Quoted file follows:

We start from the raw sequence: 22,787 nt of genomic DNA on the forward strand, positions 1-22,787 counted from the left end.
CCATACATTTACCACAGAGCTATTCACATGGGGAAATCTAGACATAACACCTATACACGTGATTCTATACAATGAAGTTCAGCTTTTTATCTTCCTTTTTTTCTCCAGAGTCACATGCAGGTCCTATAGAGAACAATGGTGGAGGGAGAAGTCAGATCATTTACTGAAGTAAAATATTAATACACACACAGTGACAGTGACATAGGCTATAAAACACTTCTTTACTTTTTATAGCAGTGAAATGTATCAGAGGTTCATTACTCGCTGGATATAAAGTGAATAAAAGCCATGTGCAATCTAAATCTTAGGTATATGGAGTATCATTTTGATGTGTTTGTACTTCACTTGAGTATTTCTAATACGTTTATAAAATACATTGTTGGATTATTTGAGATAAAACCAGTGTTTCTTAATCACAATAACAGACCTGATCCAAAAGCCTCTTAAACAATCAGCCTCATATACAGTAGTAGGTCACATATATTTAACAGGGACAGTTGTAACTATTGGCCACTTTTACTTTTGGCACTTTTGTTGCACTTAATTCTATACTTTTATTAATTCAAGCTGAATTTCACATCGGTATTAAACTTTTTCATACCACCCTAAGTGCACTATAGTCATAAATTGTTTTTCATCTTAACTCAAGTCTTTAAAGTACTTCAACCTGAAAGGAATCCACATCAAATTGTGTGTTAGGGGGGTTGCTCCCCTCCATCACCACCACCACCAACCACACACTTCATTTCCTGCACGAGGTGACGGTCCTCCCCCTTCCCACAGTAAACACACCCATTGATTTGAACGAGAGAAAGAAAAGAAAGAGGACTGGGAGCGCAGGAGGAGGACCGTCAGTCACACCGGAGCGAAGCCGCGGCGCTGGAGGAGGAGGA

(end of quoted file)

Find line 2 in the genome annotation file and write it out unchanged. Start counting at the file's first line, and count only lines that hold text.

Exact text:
CCATACATTTACCACAGAGCTATTCACATGGGGAAATCTAGACATAACACCTATACACGTGATTCTATACAATGAAGTTCAGCTTTTTATCTTCCTTTTTTTCTCCAGAGTCACATGCAGGTCCTATAGAGAACAATGGTGGAGGGAGAAGTCAGATCATTTACTGAAGTAAAATATTAATACACACACAGTGACAGTGACATAGGCTATAAAACACTTCTTTACTTTTTATAGCAGTGAAATGTATCAGAGGTTCATTACTCGCTGGATATAAAGTGAATAAAAGCCATGTGCAATCTAAATCTTAGGTATATGGAGTATCATTTTGATGTGTTTGTACTTCACTTGAGTATTTCTAATACGTTTATAAAATACATTGTTGGATTATTTGAGATAAAACCAGTGTTTCTTAATCACAATAACAGACCTGATCCAAAAGCCTCTTAAACAATCAGCCTCATATACAGTAGTAGGTCACATATATTTAACAGGGACAGTTGTAACTATTGGCCACTTTTACTTTTGGCACTTTTGTTGCACTTAATTCTATACTTTTATTAATTCAAGCTGAATTTCACATCGGTATTAAACTTTTTCATACCACCCTAAGTGCACTATAGTCATAAATTGTTTTTCATCTTAACTCAAGTCTTTAAAGTACTTCAACCTGAAAGGAATCCACATCAAATTGTGTGTTAGGGGGGTTGCTCCCCTCCATCACCACCACCACCAACCACACACTTCATTTCCTGCACGAGGTGACGGTCCTCCCCCTTCCCACAGTAAACACACCCATTGATTTGAACGAGAGAAAGAAAAGAAAGAGGACTGGGAGCGCAGGAGGAGGACCGTCAGTCACACCGGAGCGAAGCCGCGGCGCTGGAGGAGGAGGA